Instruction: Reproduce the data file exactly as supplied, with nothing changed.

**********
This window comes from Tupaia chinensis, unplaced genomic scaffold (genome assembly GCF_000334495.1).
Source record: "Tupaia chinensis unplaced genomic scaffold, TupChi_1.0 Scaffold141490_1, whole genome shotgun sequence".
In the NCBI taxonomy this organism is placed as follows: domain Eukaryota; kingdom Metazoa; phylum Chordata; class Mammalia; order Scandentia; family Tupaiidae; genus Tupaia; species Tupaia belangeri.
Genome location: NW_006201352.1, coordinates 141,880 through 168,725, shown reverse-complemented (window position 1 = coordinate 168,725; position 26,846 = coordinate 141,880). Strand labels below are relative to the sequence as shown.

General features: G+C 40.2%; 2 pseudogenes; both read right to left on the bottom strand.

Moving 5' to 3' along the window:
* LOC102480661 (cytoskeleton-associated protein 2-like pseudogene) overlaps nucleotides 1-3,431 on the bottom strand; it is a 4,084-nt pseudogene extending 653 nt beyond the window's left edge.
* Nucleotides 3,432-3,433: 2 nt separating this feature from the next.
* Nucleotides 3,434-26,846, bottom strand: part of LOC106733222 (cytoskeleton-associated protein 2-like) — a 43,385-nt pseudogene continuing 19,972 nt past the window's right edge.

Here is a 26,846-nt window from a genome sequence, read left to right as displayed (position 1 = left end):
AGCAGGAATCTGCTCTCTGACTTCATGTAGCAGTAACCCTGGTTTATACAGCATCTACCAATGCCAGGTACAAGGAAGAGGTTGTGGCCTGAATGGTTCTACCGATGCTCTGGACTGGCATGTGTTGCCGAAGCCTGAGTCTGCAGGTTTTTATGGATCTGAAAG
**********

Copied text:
This window comes from Tupaia chinensis, unplaced genomic scaffold (genome assembly GCF_000334495.1).
Source record: "Tupaia chinensis unplaced genomic scaffold, TupChi_1.0 Scaffold141490_1, whole genome shotgun sequence".
In the NCBI taxonomy this organism is placed as follows: domain Eukaryota; kingdom Metazoa; phylum Chordata; class Mammalia; order Scandentia; family Tupaiidae; genus Tupaia; species Tupaia belangeri.
Genome location: NW_006201352.1, coordinates 141,880 through 168,725, shown reverse-complemented (window position 1 = coordinate 168,725; position 26,846 = coordinate 141,880). Strand labels below are relative to the sequence as shown.

General features: G+C 40.2%; 2 pseudogenes; both read right to left on the bottom strand.

Moving 5' to 3' along the window:
* LOC102480661 (cytoskeleton-associated protein 2-like pseudogene) overlaps nucleotides 1-3,431 on the bottom strand; it is a 4,084-nt pseudogene extending 653 nt beyond the window's left edge.
* Nucleotides 3,432-3,433: 2 nt separating this feature from the next.
* Nucleotides 3,434-26,846, bottom strand: part of LOC106733222 (cytoskeleton-associated protein 2-like) — a 43,385-nt pseudogene continuing 19,972 nt past the window's right edge.

Here is a 26,846-nt window from a genome sequence, read left to right as displayed (position 1 = left end):
AGCAGGAATCTGCTCTCTGACTTCATGTAGCAGTAACCCTGGTTTATACAGCATCTACCAATGCCAGGTACAAGGAAGAGGTTGTGGCCTGAATGGTTCTACCGATGCTCTGGACTGGCATGTGTTGCCGAAGCCTGAGTCTGCAGGTTTTTATGGATCTGAAAG